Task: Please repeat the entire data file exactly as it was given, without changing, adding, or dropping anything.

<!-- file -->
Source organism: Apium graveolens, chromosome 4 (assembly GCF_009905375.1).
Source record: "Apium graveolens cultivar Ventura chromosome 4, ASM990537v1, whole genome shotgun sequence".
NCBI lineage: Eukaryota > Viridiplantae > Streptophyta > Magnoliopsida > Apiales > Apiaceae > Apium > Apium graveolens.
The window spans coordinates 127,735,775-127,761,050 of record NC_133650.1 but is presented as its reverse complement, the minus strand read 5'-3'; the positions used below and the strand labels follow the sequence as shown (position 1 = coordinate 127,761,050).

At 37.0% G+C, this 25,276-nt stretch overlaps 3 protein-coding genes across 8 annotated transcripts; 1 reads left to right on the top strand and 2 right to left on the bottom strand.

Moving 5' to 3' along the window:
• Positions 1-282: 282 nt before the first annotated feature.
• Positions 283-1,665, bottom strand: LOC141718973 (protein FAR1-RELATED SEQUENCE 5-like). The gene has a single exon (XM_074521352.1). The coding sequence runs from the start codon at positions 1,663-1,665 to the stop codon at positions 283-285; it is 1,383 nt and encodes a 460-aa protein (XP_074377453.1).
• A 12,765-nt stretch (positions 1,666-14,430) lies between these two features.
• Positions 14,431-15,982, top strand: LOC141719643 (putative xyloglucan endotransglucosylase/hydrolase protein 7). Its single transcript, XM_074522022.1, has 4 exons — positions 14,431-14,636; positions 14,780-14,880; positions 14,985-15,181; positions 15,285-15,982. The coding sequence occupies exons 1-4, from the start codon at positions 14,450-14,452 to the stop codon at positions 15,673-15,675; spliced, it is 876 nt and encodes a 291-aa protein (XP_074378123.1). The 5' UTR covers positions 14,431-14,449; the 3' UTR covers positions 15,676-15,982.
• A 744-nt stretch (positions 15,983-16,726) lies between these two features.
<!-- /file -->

Source organism: Apium graveolens, chromosome 4 (assembly GCF_009905375.1).
Source record: "Apium graveolens cultivar Ventura chromosome 4, ASM990537v1, whole genome shotgun sequence".
NCBI lineage: Eukaryota > Viridiplantae > Streptophyta > Magnoliopsida > Apiales > Apiaceae > Apium > Apium graveolens.
The window spans coordinates 127,735,775-127,761,050 of record NC_133650.1 but is presented as its reverse complement, the minus strand read 5'-3'; the positions used below and the strand labels follow the sequence as shown (position 1 = coordinate 127,761,050).

At 37.0% G+C, this 25,276-nt stretch overlaps 3 protein-coding genes across 8 annotated transcripts; 1 reads left to right on the top strand and 2 right to left on the bottom strand.

Moving 5' to 3' along the window:
• Positions 1-282: 282 nt before the first annotated feature.
• Positions 283-1,665, bottom strand: LOC141718973 (protein FAR1-RELATED SEQUENCE 5-like). The gene has a single exon (XM_074521352.1). The coding sequence runs from the start codon at positions 1,663-1,665 to the stop codon at positions 283-285; it is 1,383 nt and encodes a 460-aa protein (XP_074377453.1).
• A 12,765-nt stretch (positions 1,666-14,430) lies between these two features.
• Positions 14,431-15,982, top strand: LOC141719643 (putative xyloglucan endotransglucosylase/hydrolase protein 7). Its single transcript, XM_074522022.1, has 4 exons — positions 14,431-14,636; positions 14,780-14,880; positions 14,985-15,181; positions 15,285-15,982. The coding sequence occupies exons 1-4, from the start codon at positions 14,450-14,452 to the stop codon at positions 15,673-15,675; spliced, it is 876 nt and encodes a 291-aa protein (XP_074378123.1). The 5' UTR covers positions 14,431-14,449; the 3' UTR covers positions 15,676-15,982.
• A 744-nt stretch (positions 15,983-16,726) lies between these two features.